Suppose a person wrote a letter to a newspaper anonymously, and its publication aroused the anger of a large group, would the vibrations of anger from this group reach and affect the writer of the letter? — W. G. S.

G. F. K. — The currents of the Astral Light on which all thoughts, feelings, and actions are projected, are not hampered by anonymity. We are inescapably interdependent, and in the plane of thought and feeling strongly affect each other continuously. Every time a man thinks, feels, or acts, he is leaving an indelible impression on his own astral body, and pari passu on the community Astral Light — the plastic reservoir of thought-deposits for earth and men — whose deceitful and turbulent currents sweep through the hearts and minds of men uninterruptedly. Hence, the anger of a large group of people would leave a correspondingly stronger impression on the general astral storehouse, creating a whirlpool of angry heat-waves which would find no difficulty in reaching the anonymous writer.

Would the writer be affected? That depends entirely upon himself. If he is even moderately sensitive, he is bound to perceive the barrage of distorted feeling hurled against him, but whether he would be affected would be conditioned solely by his character and interior development. No man needs to be affected by anything unless he is in sympathy with it. We are all human, however, and naturally are highly sensitive to the anger or praise of others, especially perhaps when we feel that our sincere efforts have been misunderstood. It may be, however, that we need to learn the gentler method of winning the support of good people through love rather than anger.

Those strong in wisdom, while momentarily feeling hurt perhaps at the stupidity of others, will not be greatly affected by the anger or malice, but will continue to fight for right even against the opposition of the whole world. Through long years of purification and self-discipline they have built up that tenuous barrier of self-protection which instantly repels and dispels disturbed astral currents, and which leaves them free to act in harmony with the inner forces instead of against them.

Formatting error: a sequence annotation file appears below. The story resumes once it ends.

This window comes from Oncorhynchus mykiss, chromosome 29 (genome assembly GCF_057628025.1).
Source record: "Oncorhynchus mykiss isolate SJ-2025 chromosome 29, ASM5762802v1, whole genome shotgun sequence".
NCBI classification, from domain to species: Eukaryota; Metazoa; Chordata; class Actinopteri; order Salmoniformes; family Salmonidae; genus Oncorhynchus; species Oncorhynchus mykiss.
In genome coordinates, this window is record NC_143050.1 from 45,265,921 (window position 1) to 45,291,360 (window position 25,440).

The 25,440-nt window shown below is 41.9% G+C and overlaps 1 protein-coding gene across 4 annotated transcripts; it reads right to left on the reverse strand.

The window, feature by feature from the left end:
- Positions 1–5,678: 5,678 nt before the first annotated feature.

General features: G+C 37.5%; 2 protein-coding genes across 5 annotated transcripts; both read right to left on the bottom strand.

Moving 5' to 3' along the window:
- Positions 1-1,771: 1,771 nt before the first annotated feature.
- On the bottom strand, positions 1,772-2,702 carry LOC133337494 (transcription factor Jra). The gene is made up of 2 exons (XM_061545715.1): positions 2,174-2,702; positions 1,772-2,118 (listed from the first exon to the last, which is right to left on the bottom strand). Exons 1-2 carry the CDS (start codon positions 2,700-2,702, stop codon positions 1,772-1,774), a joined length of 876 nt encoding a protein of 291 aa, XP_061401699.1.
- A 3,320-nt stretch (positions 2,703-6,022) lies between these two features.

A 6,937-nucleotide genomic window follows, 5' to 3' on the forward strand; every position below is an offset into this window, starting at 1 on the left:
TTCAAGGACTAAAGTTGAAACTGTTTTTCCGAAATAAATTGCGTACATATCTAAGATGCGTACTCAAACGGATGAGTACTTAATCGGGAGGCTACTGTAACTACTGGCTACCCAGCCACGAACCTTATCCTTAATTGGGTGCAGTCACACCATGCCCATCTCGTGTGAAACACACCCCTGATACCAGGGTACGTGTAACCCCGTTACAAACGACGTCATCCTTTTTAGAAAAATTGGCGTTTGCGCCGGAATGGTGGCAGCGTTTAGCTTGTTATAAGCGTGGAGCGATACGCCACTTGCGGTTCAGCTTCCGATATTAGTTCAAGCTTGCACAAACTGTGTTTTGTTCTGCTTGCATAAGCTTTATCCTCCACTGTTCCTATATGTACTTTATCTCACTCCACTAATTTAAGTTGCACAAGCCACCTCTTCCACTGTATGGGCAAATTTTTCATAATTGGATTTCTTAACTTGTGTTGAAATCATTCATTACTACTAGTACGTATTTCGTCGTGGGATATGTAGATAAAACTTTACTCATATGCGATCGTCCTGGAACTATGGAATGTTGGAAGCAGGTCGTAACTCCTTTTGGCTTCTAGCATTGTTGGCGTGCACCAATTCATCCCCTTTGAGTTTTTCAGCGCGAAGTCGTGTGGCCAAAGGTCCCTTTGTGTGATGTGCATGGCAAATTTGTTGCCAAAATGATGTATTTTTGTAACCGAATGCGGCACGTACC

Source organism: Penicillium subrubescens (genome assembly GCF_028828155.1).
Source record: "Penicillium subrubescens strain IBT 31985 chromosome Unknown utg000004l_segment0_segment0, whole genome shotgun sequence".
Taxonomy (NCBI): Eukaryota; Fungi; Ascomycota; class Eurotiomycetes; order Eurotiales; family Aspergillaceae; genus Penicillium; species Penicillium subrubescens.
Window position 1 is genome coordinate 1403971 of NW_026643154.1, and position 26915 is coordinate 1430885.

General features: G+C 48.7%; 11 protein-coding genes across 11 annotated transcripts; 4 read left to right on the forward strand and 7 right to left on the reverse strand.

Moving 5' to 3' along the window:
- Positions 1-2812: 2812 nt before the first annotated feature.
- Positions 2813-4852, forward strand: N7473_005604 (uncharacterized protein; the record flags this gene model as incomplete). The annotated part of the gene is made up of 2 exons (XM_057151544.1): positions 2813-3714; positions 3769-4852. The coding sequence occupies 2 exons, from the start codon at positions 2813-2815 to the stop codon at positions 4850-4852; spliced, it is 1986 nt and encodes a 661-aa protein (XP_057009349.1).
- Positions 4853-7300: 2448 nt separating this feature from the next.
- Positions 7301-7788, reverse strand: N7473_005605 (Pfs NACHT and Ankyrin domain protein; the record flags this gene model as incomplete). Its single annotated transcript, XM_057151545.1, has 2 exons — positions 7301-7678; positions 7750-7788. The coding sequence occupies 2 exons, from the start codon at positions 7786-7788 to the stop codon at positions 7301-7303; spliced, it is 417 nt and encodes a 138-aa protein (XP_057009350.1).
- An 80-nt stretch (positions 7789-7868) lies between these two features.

Past Lives and Memory

In remembering our past lives, do we remember the good and bad parts of each life, or just the former? You know when we enter Devachan, we take only the higher attributes or aspirations with us after each death. The mean, low, ignoble qualities we discard at death. — E L. T. S.

C. J. Ryan — Fortunately for us, under normal conditions very few persons remember the incidents of their past lives. It would be an unbearable burden. The Masters say that it is no pleasure for them to look into their past or that of others, and that they only do so when duty makes it necessary. To face the record of past deeds and misdeeds may be one of the trials of initiation. For ordinary humans one serious danger in trying to force the way into the astral region where Nature's record-book is kept is that it tends to exaggerate our sense of personal egoism, already too dominant. Everything being recorded there, a fully developed clairvoyance such as that of an Adept would naturally perceive both the good and the bad; a photographic plate has no choice. In The Key to Theosophy, H. P. Blavatsky says that at the time of death every man sees the whole of the past life in its minutest details and realizes the justice of karman. At birth we have a similar experience extending even a little way into prevision of the future, owing to the perception of the causes we have sown in the past and must soon reap. A great panorama of the past lives is also unrolled at the close of the Round, and this is repeated "collectively" we are told, at the end of the planetary Manvantara. The case is different in Devachan, when a selection is made, a natural process takes place during which the grosser materials are filtered out and fall into abeyance for the time being.